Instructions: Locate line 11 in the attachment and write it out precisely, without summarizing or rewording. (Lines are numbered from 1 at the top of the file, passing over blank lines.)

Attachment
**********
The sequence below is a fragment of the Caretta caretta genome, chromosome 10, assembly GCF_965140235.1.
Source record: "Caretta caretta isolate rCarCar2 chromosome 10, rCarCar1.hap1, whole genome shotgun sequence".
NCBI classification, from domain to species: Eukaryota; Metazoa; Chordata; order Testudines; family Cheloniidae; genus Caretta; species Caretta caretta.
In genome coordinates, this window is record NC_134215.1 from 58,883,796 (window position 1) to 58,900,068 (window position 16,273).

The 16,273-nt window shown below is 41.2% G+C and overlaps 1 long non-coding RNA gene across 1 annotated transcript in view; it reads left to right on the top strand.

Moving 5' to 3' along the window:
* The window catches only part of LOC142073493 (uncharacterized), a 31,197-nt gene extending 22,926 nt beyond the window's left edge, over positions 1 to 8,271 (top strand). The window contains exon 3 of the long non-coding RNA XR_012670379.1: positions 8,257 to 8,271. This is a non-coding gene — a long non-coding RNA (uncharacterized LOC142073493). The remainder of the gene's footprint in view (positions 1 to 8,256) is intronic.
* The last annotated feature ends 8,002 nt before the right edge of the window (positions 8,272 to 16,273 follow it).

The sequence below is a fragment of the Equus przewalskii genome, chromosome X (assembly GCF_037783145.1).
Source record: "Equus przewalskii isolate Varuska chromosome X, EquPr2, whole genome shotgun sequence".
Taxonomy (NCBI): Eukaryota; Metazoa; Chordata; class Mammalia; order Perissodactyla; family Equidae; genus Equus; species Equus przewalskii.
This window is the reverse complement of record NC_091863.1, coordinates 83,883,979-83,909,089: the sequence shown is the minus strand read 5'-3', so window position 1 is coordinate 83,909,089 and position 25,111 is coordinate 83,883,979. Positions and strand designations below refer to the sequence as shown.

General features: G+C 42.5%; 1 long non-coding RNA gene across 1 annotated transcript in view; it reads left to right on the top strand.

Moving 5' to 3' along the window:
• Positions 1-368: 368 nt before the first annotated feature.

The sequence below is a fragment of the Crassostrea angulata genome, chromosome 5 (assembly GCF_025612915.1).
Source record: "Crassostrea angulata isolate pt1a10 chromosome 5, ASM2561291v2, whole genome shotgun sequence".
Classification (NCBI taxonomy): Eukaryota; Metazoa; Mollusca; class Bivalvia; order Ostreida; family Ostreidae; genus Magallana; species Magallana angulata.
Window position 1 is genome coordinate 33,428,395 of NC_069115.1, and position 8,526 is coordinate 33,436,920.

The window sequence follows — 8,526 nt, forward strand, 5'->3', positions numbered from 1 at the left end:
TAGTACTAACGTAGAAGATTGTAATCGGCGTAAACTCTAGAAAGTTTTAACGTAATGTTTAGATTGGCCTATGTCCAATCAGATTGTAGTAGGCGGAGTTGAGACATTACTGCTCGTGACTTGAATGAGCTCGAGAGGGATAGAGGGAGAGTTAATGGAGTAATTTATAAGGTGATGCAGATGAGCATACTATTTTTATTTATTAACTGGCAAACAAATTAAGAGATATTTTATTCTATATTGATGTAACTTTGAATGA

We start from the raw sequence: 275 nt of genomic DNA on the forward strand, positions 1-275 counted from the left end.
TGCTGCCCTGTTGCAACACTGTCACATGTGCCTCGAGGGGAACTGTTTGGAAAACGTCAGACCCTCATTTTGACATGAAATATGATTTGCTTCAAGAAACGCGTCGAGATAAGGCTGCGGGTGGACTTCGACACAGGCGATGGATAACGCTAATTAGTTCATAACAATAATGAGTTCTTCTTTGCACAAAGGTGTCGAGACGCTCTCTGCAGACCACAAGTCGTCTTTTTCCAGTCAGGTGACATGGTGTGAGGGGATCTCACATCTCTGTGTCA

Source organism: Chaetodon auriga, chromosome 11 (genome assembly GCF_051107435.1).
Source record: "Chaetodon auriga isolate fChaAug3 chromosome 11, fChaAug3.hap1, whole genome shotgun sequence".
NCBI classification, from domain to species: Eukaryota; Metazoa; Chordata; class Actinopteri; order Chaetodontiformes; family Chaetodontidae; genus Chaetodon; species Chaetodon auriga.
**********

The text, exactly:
Taxonomy (NCBI): Eukaryota; Metazoa; Chordata; class Mammalia; order Perissodactyla; family Equidae; genus Equus; species Equus przewalskii.